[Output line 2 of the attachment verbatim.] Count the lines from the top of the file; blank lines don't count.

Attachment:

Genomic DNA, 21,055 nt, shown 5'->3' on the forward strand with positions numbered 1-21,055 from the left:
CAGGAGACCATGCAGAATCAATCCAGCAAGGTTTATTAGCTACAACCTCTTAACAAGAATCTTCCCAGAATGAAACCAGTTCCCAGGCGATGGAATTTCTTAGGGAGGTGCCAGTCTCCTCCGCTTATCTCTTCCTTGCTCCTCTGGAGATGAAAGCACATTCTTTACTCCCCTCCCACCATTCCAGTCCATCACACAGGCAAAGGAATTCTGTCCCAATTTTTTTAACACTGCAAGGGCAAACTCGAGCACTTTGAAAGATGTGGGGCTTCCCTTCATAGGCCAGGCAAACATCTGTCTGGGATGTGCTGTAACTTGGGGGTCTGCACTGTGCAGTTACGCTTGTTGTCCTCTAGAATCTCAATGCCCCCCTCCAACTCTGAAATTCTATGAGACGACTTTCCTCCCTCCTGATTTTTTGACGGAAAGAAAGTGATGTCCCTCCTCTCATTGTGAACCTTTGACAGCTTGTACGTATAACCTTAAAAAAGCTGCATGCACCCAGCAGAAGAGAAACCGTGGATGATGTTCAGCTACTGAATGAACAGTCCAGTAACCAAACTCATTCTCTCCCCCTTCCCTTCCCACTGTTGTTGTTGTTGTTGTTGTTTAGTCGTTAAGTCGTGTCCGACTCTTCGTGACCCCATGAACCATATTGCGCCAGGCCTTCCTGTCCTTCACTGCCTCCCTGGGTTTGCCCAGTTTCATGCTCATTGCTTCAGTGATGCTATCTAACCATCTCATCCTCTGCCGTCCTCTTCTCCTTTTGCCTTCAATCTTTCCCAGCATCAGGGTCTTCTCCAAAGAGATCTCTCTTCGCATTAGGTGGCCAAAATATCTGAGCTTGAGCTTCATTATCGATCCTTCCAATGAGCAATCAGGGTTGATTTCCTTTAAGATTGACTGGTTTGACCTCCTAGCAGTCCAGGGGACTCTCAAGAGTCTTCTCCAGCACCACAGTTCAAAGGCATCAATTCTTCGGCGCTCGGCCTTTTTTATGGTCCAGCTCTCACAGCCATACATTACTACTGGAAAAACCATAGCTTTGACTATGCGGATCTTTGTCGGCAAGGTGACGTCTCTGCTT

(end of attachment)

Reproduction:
CAGGAGACCATGCAGAATCAATCCAGCAAGGTTTATTAGCTACAACCTCTTAACAAGAATCTTCCCAGAATGAAACCAGTTCCCAGGCGATGGAATTTCTTAGGGAGGTGCCAGTCTCCTCCGCTTATCTCTTCCTTGCTCCTCTGGAGATGAAAGCACATTCTTTACTCCCCTCCCACCATTCCAGTCCATCACACAGGCAAAGGAATTCTGTCCCAATTTTTTTAACACTGCAAGGGCAAACTCGAGCACTTTGAAAGATGTGGGGCTTCCCTTCATAGGCCAGGCAAACATCTGTCTGGGATGTGCTGTAACTTGGGGGTCTGCACTGTGCAGTTACGCTTGTTGTCCTCTAGAATCTCAATGCCCCCCTCCAACTCTGAAATTCTATGAGACGACTTTCCTCCCTCCTGATTTTTTGACGGAAAGAAAGTGATGTCCCTCCTCTCATTGTGAACCTTTGACAGCTTGTACGTATAACCTTAAAAAAGCTGCATGCACCCAGCAGAAGAGAAACCGTGGATGATGTTCAGCTACTGAATGAACAGTCCAGTAACCAAACTCATTCTCTCCCCCTTCCCTTCCCACTGTTGTTGTTGTTGTTGTTGTTTAGTCGTTAAGTCGTGTCCGACTCTTCGTGACCCCATGAACCATATTGCGCCAGGCCTTCCTGTCCTTCACTGCCTCCCTGGGTTTGCCCAGTTTCATGCTCATTGCTTCAGTGATGCTATCTAACCATCTCATCCTCTGCCGTCCTCTTCTCCTTTTGCCTTCAATCTTTCCCAGCATCAGGGTCTTCTCCAAAGAGATCTCTCTTCGCATTAGGTGGCCAAAATATCTGAGCTTGAGCTTCATTATCGATCCTTCCAATGAGCAATCAGGGTTGATTTCCTTTAAGATTGACTGGTTTGACCTCCTAGCAGTCCAGGGGACTCTCAAGAGTCTTCTCCAGCACCACAGTTCAAAGGCATCAATTCTTCGGCGCTCGGCCTTTTTTATGGTCCAGCTCTCACAGCCATACATTACTACTGGAAAAACCATAGCTTTGACTATGCGGATCTTTGTCGGCAAGGTGACGTCTCTGCTT